3 Numbers to Watch: EZ M3, EU confidence, US income and spending
This is a big day in terms of data releases and events. The European Council meets today and tomorrow, trying to hammer together an understanding on the banking union, based on last night’s attempts by the European finance ministers to find a compromise. With only little time ahead of the German elections and the conflicting views of the participants, it is not likely that a lot of progress will be seen.
Also note that there will be plenty of data from Japan in the early hours of Friday. The numbers will tell the markets if ‘Abenomics’ has started working or not, and that could have an effect on the policy choices of other central banks as well. Markets could start adjusting already toward the US close. Today’s notable speeches include, the Federal Reserve - Dudley 14:00 GMT, Powell 14:30 GMT, Lockhart 16:30 GMT - and from the European Central Bank Mersch at 17:00 GMT.
EZ May Monetary developments in the euro area (M3) (08:00 GMT). The M3 monetary aggregate is expected to have risen by 2.9 percent from one year ago, slightly less than 3.2 percent reported in the previous month. Private loans are expected to have fallen by 0.9 percent from one year ago. The monthly changes have stabilised lately, and the narrow M1 showed a nice increase last month. This usually leads to an increase in the broader aggregate after a lag of several months, but Europe is currently anything but usual at the moment.
Even if loan growth actually materialises, there are many things that could still go wrong later. ECB’s Draghi sounded dovish in his latest speech, but before the German elections, banking union talks and the German constitutional court’s verdict it is hard to believe in any new policy announcements from the central bank. Note that Germany’s June employment statistics are published five minutes before the ECB report.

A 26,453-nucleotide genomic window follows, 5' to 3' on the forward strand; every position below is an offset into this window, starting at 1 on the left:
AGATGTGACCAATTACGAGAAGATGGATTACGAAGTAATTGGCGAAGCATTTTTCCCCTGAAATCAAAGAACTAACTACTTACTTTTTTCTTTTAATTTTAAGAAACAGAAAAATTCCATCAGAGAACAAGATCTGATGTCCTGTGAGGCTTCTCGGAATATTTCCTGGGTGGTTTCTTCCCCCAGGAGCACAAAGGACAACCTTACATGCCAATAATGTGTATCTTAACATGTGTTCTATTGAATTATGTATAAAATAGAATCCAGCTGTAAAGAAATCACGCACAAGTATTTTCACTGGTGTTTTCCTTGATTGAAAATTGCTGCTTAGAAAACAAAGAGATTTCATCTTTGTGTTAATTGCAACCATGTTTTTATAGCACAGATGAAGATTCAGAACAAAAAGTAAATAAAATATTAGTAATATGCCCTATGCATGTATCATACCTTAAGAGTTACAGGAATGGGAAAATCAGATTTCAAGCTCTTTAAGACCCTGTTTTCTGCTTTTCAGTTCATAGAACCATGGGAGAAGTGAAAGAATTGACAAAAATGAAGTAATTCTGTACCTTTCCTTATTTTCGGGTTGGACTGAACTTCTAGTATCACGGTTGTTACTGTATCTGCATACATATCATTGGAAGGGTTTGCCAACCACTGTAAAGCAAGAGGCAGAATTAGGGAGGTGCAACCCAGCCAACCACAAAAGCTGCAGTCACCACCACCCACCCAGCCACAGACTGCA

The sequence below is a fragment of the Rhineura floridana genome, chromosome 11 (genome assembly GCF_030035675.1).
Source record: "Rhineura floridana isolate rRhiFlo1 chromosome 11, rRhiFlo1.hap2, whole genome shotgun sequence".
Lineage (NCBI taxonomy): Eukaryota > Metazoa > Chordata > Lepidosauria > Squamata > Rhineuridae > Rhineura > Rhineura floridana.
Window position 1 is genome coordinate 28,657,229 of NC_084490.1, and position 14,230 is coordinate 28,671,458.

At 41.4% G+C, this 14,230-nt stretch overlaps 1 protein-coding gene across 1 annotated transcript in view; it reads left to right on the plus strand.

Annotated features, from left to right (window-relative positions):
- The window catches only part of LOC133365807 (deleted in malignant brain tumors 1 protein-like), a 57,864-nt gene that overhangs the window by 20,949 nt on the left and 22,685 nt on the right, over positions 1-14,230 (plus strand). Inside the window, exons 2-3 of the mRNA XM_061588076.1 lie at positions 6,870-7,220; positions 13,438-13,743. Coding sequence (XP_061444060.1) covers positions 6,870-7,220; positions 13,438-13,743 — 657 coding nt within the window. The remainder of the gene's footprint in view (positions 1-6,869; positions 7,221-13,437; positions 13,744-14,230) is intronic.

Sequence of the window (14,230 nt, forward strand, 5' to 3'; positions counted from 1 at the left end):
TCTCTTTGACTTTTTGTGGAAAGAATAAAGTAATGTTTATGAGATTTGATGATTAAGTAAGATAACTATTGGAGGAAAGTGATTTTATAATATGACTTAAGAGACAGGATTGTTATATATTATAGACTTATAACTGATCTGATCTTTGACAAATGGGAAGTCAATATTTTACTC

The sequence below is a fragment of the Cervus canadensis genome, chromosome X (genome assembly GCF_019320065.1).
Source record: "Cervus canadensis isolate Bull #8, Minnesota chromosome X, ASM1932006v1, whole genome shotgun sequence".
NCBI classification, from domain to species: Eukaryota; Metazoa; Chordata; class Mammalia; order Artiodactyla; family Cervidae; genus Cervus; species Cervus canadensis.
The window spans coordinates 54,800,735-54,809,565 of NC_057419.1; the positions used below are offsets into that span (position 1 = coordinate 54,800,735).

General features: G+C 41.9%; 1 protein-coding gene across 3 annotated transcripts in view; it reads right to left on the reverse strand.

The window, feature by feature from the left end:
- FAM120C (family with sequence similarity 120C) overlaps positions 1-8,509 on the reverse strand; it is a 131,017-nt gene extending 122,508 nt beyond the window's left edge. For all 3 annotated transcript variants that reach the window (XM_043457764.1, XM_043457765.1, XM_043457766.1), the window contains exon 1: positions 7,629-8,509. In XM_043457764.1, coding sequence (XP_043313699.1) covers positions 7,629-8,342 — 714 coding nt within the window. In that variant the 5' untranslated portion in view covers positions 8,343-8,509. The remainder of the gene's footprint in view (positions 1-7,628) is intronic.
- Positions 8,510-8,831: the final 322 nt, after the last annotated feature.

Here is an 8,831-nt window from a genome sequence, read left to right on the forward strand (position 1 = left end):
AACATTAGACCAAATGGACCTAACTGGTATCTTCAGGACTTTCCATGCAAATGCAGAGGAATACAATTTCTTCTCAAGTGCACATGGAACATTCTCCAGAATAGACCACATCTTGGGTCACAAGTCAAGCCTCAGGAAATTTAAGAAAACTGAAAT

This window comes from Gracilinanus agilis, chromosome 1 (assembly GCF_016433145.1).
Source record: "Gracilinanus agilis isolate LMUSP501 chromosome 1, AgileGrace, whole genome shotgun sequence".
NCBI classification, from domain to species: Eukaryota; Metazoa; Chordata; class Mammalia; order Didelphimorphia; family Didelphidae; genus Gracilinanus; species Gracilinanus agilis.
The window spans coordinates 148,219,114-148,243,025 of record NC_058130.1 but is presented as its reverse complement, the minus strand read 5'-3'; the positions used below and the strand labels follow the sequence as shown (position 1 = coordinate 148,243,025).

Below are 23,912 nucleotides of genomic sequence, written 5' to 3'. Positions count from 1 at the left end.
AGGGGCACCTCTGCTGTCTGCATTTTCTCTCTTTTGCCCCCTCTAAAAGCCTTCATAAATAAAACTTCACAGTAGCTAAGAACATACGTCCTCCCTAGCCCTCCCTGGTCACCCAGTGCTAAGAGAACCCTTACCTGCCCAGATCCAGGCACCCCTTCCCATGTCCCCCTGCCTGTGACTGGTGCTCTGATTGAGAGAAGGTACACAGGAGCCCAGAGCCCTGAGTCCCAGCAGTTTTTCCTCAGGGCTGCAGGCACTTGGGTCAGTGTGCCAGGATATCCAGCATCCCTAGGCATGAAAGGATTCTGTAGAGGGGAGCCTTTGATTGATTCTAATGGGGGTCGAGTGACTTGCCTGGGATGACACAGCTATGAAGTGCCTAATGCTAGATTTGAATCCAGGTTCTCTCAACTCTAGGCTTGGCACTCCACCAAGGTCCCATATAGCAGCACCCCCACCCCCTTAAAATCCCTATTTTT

EU June Business and Consumer Surveys (09:00 GMT). Consumer confidence is expected to have improved a lot to -18.8 from -21.9 in May. The improvement in economic confidence is expected to be much smaller, as the industry does not share consumers’ optimism. Lower interest rates and less crisis headlines are probably some of the drivers for the optimism, but as households’ balance sheets have not improved enough yet, any impact on loan demand should be limited.
US May Personal Income and Outlays (12:30 GMT). Personal income is expected to have risen by 0.2 percent and spending by 0.3 percent. Income was flat in April, while spending actually fell by 0.2 percent. Growth rates have been trending lower for the past two years, but that is understandable normalisation after the rapid recovery phase.
First quarter GDP was yesterday revised to lot lower than expected, from 2.4 percent to 1.8 percent, with private consumption and investments taking the largest hits. I briefly discussed this possibility yesterday, and WSJ has more on this. This revision is too much for the Federal Reserve to ignore, and it is possible that the recent tapering scare could reverse for a while, as markets start expecting additional delays to tapering the asset purchase programmes. The PCE price index is released simultaneously, and as low inflation is one thing that the central bank watches, so should you. Core PCE is expected to have increased by 0.1 percent, which is too little.
While I mentioned yesterday that ‘good news is now good for prices’, this particular data point could be different. If growth is not present, or there is some weakness in the underlying data, I expect EURUSD to correct higher on expectations of an easier Fed. Also, European data and some statements from European leaders could be EUR-positive. Technically this would also make sense, as the 1.30-level has now been reached and there seems to be no willingness to push the pair lower, as the longer technical range's bottom is already quite near. See my view from one week ago for more.
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